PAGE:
There were three internal candidates. We knew each other well and knew we were each candidates in the search process. We agreed that the best approach was to be open and acknowledge how difficult and awkward it could be. We prepared ourselves and decided how to move forward. We recognized we had work to do, and the process was going to take time, given there were 18 people on the Search Committee. We knew the selection was out of our hands. We all committed to focusing on the work we had been entrusted to do as leaders of the Society. It was awkward for the sitting President & CEO as well. Acknowledging that we needed to put egos aside, be open and forgiving, know that the Search Committee needed to choose the best President & CEO for this time, and respect each other while we provided leadership in our current roles—we talked about the importance of managing ourselves for the good of the MS movement.

When you were named CEO, what took place with your colleagues who were internal candidates?

The other internal candidates called with congratulations—this meant the world to me. I asked for their advice. Then, I started organizing leadership teams and communications, making sure that I had access to trusted advisors and that we had a transparent and predictable decision-making process throughout the organization. My internal candidate colleagues were included as trusted advisors and leadership team members.

Did you overlap with the outgoing CEO?

I was named as incoming CEO in August, and I officially started October 1st. That was an awkward time. “How do I introduce myself? How do we make joint calls to donors? How do I create my senior leadership team moving from the structure and people from her senior leadership team?” After October 1st, I had access—which I used for a while, and then we agreed to cut it short. We were friends, so I knew I always had access, we didn’t need a formal agreement to be able to connect. I think search committees overestimate the length of time for a productive handoff. It should be tailored for each CEO. My prior CEO and I managed the handoff well. We had worked together for a long time, and we had an open and honest relationship. We knew how important it was for us to keep in mind what was best for the Society.

What did you do first?

I identified an executive leadership team and focused on the need for them to be completely honest with me—trusted advisors. All parts of the organization report up to a member of the executive leadership team. Together, we set up a cadence and process for communication—for staff and volunteers. We identified and wrote down our Operating Principles. Our strategic plan describes what we are going to do, and Operating Principles describe how we are going to behave. We wrote down our decision-making process and referred to it regularly. I'm a convener. I get opinions. I assess where we are, I get input, I declare where we are going, and we move forward together. Setting these expectations and clarifying our leadership processes were key in building the trust and confidence we would need to successfully move from a federated structure to one, unified National MS Society.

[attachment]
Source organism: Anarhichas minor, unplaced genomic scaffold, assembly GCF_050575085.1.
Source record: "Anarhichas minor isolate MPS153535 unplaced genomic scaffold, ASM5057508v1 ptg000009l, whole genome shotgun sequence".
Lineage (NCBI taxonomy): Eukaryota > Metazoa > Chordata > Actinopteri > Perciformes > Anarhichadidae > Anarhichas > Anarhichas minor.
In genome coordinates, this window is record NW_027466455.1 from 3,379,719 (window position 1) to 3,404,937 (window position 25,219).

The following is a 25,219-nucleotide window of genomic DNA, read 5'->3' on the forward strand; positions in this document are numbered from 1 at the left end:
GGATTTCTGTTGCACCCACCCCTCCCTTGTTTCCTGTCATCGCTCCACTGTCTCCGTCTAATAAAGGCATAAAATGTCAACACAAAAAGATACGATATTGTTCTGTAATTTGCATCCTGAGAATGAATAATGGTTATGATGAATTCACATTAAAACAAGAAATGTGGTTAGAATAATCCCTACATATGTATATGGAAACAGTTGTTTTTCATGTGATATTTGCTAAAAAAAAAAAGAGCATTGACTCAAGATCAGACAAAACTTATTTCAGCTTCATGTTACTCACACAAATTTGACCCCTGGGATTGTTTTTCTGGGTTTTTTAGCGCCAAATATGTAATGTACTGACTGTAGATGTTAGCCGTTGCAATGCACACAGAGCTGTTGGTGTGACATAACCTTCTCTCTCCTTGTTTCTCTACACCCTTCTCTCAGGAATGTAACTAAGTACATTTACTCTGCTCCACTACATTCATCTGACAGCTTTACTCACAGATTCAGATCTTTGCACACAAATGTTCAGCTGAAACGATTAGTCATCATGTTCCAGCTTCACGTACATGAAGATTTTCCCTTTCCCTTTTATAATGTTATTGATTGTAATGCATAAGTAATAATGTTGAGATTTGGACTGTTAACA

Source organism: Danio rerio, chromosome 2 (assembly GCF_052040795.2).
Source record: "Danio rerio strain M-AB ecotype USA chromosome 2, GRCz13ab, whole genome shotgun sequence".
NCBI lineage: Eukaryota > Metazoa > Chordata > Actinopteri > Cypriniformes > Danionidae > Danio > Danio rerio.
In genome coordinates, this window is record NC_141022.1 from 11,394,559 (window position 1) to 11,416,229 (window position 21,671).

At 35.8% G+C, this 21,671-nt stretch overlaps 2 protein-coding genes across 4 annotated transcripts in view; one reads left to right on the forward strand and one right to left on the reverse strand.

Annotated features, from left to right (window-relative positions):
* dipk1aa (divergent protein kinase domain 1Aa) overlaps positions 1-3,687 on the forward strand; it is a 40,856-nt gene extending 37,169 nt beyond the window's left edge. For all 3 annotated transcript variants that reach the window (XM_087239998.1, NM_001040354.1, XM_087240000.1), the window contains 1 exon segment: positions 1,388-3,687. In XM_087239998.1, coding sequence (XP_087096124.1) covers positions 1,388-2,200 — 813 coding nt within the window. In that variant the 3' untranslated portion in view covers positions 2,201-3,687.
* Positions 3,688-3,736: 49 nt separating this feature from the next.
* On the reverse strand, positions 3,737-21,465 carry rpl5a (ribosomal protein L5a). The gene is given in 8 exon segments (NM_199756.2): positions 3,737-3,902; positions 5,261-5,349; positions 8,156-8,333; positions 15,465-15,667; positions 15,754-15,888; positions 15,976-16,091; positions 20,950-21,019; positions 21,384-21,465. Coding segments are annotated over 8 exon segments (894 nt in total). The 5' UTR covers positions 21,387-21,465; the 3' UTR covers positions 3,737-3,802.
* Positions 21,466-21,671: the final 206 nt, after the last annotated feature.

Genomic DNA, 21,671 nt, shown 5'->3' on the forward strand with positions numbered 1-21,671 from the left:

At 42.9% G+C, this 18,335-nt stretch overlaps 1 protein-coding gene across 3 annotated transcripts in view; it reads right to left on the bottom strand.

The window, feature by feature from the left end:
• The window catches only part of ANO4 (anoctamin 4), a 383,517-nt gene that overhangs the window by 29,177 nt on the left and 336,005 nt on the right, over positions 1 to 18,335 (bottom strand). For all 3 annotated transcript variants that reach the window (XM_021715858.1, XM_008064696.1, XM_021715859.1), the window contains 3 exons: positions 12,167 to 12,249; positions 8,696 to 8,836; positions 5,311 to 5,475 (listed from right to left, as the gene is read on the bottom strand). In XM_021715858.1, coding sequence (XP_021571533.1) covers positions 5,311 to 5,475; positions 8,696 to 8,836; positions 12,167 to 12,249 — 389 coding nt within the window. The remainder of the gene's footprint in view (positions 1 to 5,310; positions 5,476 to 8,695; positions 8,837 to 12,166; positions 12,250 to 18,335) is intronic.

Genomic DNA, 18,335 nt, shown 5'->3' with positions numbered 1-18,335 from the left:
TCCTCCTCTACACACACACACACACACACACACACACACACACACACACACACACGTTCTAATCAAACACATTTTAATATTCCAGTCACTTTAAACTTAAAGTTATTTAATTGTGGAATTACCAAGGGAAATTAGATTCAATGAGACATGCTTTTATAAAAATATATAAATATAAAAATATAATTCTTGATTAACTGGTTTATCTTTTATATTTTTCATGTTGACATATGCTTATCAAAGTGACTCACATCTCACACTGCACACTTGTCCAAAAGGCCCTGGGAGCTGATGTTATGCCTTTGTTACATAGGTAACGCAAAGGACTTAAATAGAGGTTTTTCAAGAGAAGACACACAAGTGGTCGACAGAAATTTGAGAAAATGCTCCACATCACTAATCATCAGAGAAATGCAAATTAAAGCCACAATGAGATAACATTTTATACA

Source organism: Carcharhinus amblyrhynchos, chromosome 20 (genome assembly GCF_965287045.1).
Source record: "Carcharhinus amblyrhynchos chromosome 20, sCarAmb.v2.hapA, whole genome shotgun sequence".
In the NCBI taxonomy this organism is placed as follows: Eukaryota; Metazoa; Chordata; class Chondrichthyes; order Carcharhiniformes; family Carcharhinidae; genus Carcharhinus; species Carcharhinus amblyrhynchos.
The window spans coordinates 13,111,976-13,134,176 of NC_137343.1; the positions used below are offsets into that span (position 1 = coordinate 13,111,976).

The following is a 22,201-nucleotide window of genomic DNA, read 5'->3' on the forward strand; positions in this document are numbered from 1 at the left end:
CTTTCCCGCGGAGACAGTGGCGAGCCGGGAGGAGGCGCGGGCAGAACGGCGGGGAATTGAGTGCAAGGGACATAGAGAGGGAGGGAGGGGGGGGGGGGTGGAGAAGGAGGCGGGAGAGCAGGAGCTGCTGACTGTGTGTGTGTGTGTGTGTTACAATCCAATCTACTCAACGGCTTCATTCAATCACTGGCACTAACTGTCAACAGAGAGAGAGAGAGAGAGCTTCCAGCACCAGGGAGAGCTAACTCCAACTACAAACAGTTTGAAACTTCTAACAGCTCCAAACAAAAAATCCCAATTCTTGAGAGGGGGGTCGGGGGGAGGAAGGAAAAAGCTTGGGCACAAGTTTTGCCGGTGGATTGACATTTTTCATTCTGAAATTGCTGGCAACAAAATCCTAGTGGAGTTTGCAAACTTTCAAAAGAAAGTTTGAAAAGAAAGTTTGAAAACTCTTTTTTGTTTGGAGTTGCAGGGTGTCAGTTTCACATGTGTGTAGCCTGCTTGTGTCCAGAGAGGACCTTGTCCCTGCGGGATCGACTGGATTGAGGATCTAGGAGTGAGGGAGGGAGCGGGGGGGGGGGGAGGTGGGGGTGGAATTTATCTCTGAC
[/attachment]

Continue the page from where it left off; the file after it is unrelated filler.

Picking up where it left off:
Did you make changes with your Board after you assumed the role?

I wanted to resolve any ambiguities around governance. I knew the bylaws and governance policies and wanted to be clear about my role, in management, and the role of the Board. I worked with the Board to determine “Where is my line of authority? What are the expectations?” We re-worked the charters for the board committees so that they were current and relevant. I'm not interested in an adversarial relationship with anybody, certainly not my Board, so we changed the board governance documents to reflect that—shifting language to be more collegial than adversarial. We defined an Advisory Committee (to the CEO) responsibility. We determine annual objectives for each committee—whether it’s a board committee or an advisory committee—so that accountability is clear, and progress is expected. The board has always been and is incredibly supportive.

Our relationship is collegial, respectful. We work on relationships to ensure we can have healthy conflict and reach consensus in moving forward—not necessarily unanimity, but a consensus that we will move forward together.

What does the leadership team look like now?

The Executive Leadership Team are my closest advisors—four executives lead all parts of the organization and are responsible to anticipate long-term impact of decisions, act upon external factors (national and international), and ensure leadership succession. The Senior Leadership Team has 16 members responsible for developing the Operational and 3-year Implementation plans, ensuring effective decision making and communication throughout the organization. And the Society Leadership and Management Team includes 75 professionals accountable to plan implementation nationwide, ensuring cultural values are upheld and effective communication among 800+ staff and 750+ leadership volunteers. We work hard to ensure great teamwork, mutual accountability, and exceptional communication.

Talk about the culture changes that have occurred during your tenure.

We intentionally created a desired culture. In 2008, when I led the Field Operations, we began moving from a federated organization to one, unified organization. There were many discussions with local boards—about their board role and responsibilities. The message was “We are the National Multiple Sclerosis Society, and we can have the most impact when we are focused on achieving the same outcomes.” One of our mantras is that “we can do ANYTHING we want to do; we just can’t do EVERYTHING we want to do.” Separate financials, budgeting, and staff oversight were removed as Board of Trustee responsibilities, and focus on community engagement, bringing people into the movement, was emphasized. It was a process and some volunteers decided to leave the organization. Mostly, they were amicable changes.

People moved from board roles to support our work in other ways. In 2013, when the National Board of Directors voted on one budget, it was a “point of no return” moment. When you change the finances of the organization, you change the organization. I’m proud of what our leadership team has accomplished in this transition.